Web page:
But for the NSA, CIA, MI5, Interpol and every surveillance jockey inside GCHQ, universal embedded-chip purchase is the soon-to-be-realised wet dream. It will provide the quantitative backcloth to what they already get qualitatively from ISP and social media data online.

Who needs satellite hyper-focus surveillance when you have a steady, realtime 24/7 record of where every Western citizen is and what they’re doing? The average American spends $93 a day on an estimated 11-15 purchases. Who needs thousands of FBI and Special Branch detectives when you get, say, 13 exact data locations a day?

A resistance cell develops. Perhaps it is infiltrated by an agent, or betrayed by social media use in the past. But if from then on you know where they are and in what category they spent the money 13 times a day.

The end of cash is the beginning of the end of any viable, organised resistance to a dictatorial corporate State.

The Universal mobile communicator

“Modern” rioters have for nearly a decade been using mobile phone texts tactically to keep cells informed on the nature of police numbers, and where they are strong or weak as a multivariate disturbance develops. In fact, in 2018 they might as well be burglars taking a selfie while in the act of theft. I’m told that, with newly developed software in Spain for example, senior security officers on the spot can identify who those people are within 11 seconds.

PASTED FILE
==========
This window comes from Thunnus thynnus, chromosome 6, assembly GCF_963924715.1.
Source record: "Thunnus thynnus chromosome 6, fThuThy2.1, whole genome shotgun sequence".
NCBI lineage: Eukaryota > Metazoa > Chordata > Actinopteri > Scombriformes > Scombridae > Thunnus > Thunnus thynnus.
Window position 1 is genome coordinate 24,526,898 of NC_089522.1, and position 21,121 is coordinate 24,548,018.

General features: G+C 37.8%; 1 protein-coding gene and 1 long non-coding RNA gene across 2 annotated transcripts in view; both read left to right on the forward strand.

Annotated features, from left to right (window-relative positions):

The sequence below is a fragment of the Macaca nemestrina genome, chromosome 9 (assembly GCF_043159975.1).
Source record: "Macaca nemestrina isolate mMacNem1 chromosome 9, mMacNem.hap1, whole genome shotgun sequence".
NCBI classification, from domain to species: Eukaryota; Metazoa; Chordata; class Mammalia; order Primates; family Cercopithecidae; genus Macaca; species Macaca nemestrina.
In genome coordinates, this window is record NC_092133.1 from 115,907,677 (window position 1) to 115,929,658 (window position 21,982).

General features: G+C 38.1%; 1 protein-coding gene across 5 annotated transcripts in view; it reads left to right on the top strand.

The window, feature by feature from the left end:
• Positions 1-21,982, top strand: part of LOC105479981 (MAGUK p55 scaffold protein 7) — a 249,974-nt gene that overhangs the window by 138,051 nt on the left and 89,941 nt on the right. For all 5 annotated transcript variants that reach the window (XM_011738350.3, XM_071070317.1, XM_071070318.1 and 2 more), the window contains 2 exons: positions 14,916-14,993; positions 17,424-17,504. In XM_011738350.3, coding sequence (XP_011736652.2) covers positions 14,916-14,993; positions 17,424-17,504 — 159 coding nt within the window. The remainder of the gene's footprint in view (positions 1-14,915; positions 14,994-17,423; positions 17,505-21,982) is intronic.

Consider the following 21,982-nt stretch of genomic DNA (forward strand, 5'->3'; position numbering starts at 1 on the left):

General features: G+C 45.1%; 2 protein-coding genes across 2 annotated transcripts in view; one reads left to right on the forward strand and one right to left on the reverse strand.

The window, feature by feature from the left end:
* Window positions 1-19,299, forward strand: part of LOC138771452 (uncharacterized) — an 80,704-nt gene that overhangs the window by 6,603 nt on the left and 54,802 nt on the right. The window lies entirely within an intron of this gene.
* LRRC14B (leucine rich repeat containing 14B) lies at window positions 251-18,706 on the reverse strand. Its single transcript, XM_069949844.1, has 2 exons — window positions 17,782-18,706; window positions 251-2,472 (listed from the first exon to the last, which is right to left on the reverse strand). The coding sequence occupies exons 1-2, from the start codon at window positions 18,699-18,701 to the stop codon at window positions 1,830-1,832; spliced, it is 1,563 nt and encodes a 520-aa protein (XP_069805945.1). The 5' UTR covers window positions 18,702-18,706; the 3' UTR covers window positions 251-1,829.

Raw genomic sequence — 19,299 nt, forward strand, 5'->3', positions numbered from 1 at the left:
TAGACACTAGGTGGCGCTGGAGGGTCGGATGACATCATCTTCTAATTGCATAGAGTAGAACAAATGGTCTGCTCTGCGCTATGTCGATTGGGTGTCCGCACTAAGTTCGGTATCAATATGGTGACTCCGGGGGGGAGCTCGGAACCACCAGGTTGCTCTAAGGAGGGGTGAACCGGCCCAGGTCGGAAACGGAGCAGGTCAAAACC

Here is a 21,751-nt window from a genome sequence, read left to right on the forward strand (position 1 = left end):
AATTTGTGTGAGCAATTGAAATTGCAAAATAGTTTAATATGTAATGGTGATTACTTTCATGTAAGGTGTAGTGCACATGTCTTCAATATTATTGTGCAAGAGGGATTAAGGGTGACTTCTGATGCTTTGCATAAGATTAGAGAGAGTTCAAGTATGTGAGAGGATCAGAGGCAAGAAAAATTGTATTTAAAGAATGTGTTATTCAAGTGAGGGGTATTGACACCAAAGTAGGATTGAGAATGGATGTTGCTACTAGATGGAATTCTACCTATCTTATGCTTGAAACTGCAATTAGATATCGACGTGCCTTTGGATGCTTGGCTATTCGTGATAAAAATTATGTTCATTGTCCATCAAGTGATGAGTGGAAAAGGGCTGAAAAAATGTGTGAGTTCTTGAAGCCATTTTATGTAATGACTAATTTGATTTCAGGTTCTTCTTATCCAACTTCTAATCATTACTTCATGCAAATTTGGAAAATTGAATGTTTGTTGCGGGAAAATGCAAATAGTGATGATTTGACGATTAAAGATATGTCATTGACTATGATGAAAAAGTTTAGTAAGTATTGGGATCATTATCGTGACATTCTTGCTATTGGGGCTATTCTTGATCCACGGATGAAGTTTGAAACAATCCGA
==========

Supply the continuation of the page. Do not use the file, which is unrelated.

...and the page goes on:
Within minutes, their regular social media location can be pinpointed. Within hours, a full picture of their email associates plus at least half a dozen photos of everyone concerned can be constructed.

Unsurprisingly, the banking system is also keen on the so-called ‘mobile wallet’ whereby payments are instantly verified by user-approved access to bank details. Small independent merchants are, I’m happy to record, slow to adopt such a payment method: but for the professional spook, the only necessity really (once a suspect has been identified) is to obtain tracking data from the telecoms service provider, following which any mobile android owner can be traced 24/7/365 nonstop whether the hardware apparatus is switched on or not. The NSA in the States has been able to do this since the second Obama Administration; in the UK, thanks to Labour Home Secretary Jacqui Smith, GCHQ has been able to do it since 2008.